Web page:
Sex is no longer believed to affect athletic performance. LIANNE VIAU/CC FLICKR

The longstanding myth that having sex before a big game or a competition could negatively affect performance has been passed around by coaches and players alike. But it is questionable whether there is any truth to this belief. A recent study by Laura Stefani and her colleagues at the School of Sports Medicine in Florence sheds some light on the subject.

The belief may have originated in ancient Greek and Roman times. At the time, the physicians’ recommended method of ensuring peak athletic performance was to find the perfect communion between the body and the spirit, which was thought to be obtained through sacrifice.

Refraining from sex was considered a sacrifice, and the increased sexual frustration was thought to increase aggression and cause an athlete to perform better on the field. Aretaeus of Cappadocia, a first century physician, wrote: “A man’s strength could be enhanced by retention of semen.”

The belief in refraining from sex before sport is far from universal. Some great athletes argue that sex before a competition is a good thing. The former UFC Bantamweight Champion Ronda Rousey was quoted in an interview saying that sex for women “raises testosterone,” which allows for greater performance during a fight.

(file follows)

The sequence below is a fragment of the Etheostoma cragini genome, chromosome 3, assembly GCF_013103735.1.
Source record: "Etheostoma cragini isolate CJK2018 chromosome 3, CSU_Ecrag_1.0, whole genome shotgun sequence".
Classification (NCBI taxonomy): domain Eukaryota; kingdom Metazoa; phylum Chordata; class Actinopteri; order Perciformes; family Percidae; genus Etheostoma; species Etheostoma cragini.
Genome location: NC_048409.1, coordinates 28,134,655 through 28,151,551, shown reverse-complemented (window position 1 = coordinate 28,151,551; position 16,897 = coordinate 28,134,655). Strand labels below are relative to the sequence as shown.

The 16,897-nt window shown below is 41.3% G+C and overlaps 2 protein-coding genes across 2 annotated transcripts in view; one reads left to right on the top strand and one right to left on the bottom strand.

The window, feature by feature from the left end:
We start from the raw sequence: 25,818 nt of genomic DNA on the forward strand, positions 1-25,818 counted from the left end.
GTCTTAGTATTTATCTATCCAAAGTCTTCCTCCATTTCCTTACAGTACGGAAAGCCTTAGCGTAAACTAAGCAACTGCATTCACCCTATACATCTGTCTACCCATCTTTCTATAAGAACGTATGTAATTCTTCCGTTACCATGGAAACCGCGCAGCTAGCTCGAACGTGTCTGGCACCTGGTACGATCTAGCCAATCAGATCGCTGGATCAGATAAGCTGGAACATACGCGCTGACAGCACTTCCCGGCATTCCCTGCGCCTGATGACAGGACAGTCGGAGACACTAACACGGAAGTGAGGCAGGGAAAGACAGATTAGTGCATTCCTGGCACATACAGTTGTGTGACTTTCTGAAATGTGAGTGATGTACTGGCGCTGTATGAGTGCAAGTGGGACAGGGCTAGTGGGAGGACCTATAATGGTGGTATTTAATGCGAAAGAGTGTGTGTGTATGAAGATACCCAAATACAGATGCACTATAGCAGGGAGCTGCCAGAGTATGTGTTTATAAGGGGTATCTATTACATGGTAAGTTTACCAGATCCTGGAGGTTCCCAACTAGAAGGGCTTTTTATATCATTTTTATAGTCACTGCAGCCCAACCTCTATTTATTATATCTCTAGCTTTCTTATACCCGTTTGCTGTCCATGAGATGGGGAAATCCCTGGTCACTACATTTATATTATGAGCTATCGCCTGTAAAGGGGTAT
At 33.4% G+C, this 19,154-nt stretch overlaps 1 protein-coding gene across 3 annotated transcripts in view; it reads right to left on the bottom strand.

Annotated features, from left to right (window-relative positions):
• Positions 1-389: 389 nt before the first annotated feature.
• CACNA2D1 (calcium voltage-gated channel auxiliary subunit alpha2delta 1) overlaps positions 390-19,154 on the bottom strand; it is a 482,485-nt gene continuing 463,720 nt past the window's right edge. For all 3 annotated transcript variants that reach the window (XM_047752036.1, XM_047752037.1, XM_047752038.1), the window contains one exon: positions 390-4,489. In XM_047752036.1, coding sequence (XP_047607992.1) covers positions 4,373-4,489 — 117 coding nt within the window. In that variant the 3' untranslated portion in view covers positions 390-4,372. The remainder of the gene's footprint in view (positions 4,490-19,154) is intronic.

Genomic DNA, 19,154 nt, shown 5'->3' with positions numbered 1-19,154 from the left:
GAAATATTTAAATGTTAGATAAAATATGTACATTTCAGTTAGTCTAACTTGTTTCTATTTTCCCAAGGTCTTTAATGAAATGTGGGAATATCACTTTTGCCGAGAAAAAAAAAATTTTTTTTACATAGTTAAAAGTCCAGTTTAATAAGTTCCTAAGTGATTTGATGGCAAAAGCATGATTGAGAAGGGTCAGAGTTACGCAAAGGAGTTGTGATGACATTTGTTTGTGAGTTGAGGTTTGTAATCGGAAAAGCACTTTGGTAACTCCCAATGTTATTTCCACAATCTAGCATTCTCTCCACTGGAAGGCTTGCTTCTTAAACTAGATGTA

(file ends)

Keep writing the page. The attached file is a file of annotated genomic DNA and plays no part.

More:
Bringing science into the ring, Stefani reviewed nine different sports medicine papers to reveal that there was an overall positive impact to having sex the night before a competition. In marathon running, it was observed to relieve competition stress, and in archery, it was shown to help improve concentration.

Contrary to Rousey’s comment, both men and women have increased testosterone during sexual intercourse, but those levels decrease afterwards. Both women and men typically see increases in estrogen, testosterone, and cortisol levels during sexual arousal, which is maintained throughout sex and takes a few hours to taper off post-coitus.

While there is no negative physiological effect of sex before sport, prolonged abstinence can actually promote the desire to focus more on sport, whereas indulgence can actually reduce that drive. Sex can, for some, reduce the level of alertness or anxiety during a performance. In general, sexual satisfaction is linked to a higher quality of life, whereas prolonged abstinence can lead to depression.

On average, sexual intercourse burns around 25 calories, so athletes shouldn’t be worried about wasting too much energy before a big game. Additionally, the type of sex that athletes have before games differs. Athletes who compete in teams are more prone to pre-marital sex and more sexual partners than athletes who compete in individual sports.

The nature of the studies Stefani studied are a bit scattered. Although these general conclusions have been made, there is still more investigation that must be done in order to solidify findings on this topic. It would be safe to say that the ultimate answer comes down to the individual athlete.

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